By Leslie Alexander, Assistant Director, UNCG’s Bringing Out the Best program

Just the thought of chores makes me want to roll my eyes, grumble, and hide in my room, and I’m an adult! So, it’s no wonder our children dread household chores and often rebel when the subject comes up.

The funny thing is…I have spent countless hours in preschool classrooms as a teacher and a behavior specialist and I can tell you without a doubt that children thrive on responsibilities in school. They often argue over who gets to help the teacher lay out the cots or pass out the napkins. So why is it such a struggle to get kids to do a few simple chores at home?

Maybe it’s your presentation…

The goal of chores isn’t to lighten your workload as a parent (although it can be a nice perk), but rather to teach responsibility and instill good habits. Through chores, children learn that it takes the commitment of all family members to run a household. Setting a foundation of working together has long term benefits for children as they grow more helpful and independent.

Here are a few tips to help you gain compliance from your kids and get the job done:

1. What is realistic to expect my child to do? Young children must have a clear understanding of what is expected of them. They will need assistance and modeling as they are learning a new skill. When you say “clean up your toys,” a young child will become overwhelmed and either shut down or melt down. Instead, try saying, ”This looks like a big job. I can help you. I’ll put all the red Legos in the basket. What color would you like to pick up?” In this scenario, the task is broken into smaller (more manageable) steps, the child is given some control over the color of Legos she chooses, and the task is more fun and interesting when you create a “game” out of it.

2. How many chores should children take on? It’s best to stick to just a few tasks at first. Consider whether the task is daily (feeding the cat), weekly (taking the trash can to the curb), or less frequent (picking up sticks in the yard). Older children will be able to handle more tasks with greater independence and accuracy. Keep in mind, the goal of chores is to teach responsibility and instill good habits. Eventually, chores like putting your clothes in the hamper will become a habit. That’s the idea, anyway!

3. Is it possible to make chores more fun (or at least less dreadful) for my child? Children resist chores because they are routine and boring. Get creative…”Let’s see who can pick up the most doll clothes…On you mark, get set, GO!” Have a race between siblings or parents, or set a sand timer and have your children finish picking up the toys before all the sand goes to the bottom. Try playing your favorite song and singing and dancing while you mop the floor. Other creative ideas are playing hamper basketball, or walking each dinosaur over to the container for “dinosaur bedtime.”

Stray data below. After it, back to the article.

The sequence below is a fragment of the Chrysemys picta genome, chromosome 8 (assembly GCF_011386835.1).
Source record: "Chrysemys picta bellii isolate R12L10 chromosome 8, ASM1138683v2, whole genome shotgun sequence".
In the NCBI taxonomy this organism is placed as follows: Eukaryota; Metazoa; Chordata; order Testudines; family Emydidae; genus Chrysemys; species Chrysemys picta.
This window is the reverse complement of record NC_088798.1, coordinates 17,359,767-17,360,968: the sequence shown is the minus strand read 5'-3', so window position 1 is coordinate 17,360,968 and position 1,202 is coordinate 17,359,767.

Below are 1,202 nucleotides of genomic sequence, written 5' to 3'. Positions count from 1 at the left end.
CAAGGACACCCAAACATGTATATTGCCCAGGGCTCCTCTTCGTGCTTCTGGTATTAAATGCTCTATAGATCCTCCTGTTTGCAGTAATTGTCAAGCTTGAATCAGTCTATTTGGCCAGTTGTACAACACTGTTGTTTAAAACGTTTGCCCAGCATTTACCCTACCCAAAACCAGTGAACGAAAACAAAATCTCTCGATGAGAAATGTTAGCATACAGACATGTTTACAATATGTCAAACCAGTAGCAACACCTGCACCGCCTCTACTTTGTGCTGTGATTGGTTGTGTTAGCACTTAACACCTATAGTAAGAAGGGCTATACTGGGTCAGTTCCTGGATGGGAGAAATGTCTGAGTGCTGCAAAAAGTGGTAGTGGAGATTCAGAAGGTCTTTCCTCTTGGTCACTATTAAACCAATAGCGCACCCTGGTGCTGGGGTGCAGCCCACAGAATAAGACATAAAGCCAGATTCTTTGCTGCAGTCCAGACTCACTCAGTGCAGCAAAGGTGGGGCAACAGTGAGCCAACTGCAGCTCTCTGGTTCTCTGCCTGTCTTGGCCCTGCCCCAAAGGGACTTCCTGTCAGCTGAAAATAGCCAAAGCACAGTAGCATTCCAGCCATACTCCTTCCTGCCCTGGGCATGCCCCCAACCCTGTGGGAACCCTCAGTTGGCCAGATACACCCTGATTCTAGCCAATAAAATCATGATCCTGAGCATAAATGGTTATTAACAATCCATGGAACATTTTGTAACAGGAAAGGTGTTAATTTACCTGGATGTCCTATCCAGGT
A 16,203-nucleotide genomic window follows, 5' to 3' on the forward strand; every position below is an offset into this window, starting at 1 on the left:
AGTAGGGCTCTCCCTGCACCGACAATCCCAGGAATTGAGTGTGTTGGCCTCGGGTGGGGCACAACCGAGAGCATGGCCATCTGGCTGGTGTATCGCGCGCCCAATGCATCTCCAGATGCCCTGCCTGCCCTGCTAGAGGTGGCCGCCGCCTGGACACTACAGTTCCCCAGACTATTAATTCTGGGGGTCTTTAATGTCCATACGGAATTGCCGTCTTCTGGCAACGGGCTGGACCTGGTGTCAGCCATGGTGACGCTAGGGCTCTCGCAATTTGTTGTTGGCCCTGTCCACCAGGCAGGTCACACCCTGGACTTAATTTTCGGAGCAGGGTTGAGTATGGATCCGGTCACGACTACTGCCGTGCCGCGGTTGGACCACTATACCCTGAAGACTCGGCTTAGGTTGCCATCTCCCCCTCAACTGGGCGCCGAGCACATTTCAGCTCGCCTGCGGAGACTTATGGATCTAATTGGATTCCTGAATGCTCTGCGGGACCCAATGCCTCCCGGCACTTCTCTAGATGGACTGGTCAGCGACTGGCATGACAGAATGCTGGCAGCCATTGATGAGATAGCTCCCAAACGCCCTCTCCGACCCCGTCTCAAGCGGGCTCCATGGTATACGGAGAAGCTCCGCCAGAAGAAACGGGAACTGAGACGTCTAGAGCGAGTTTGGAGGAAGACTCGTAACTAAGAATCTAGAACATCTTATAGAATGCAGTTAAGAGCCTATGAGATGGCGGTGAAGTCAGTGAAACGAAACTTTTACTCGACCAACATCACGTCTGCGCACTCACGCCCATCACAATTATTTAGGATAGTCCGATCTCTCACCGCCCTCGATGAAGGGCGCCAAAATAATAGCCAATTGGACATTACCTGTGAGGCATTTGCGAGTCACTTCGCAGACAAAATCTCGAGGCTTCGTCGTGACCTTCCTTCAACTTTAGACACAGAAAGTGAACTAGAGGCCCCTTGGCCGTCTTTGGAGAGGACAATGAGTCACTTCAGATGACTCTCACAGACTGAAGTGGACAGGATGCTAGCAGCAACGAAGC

4. Should I reward my child for completing chores? Rewards can be effective in motivating behavior, but parents should think carefully about whether to offer their children prizes or money for completing chores, since the end goal is to help children learn that all family members are expected to contribute in helpful ways as part of a family unit. Here is the exception…Older children may have the opportunity to earn money for special projects and activities like babysitting younger siblings, organizing the pantry, or laying mulch, which also can be an opportunity to help them learn money management skills. The most powerful reward is positive, descriptive praise! It can look like this: “You packed your lunch box all by yourself. You are really growing up;” or “Thanks for pulling the trash can in without me asking.”

5. Let go of perfection. If you expect children to perform chores with the same precision you expect from yourself, you will only discourage them. Praise participation, not perfection! If your child makes his bed by himself and the bedspread is crooked and wrinkled, don’t go behind him and fix it. If you do, all your child will learn is that you can do it better. Instead, praise the progress they’re making: ”You are getting really good at making your bed. I can tell you worked hard on this!”

Check out the infographic below to find suggestions for age-appropriate chores.


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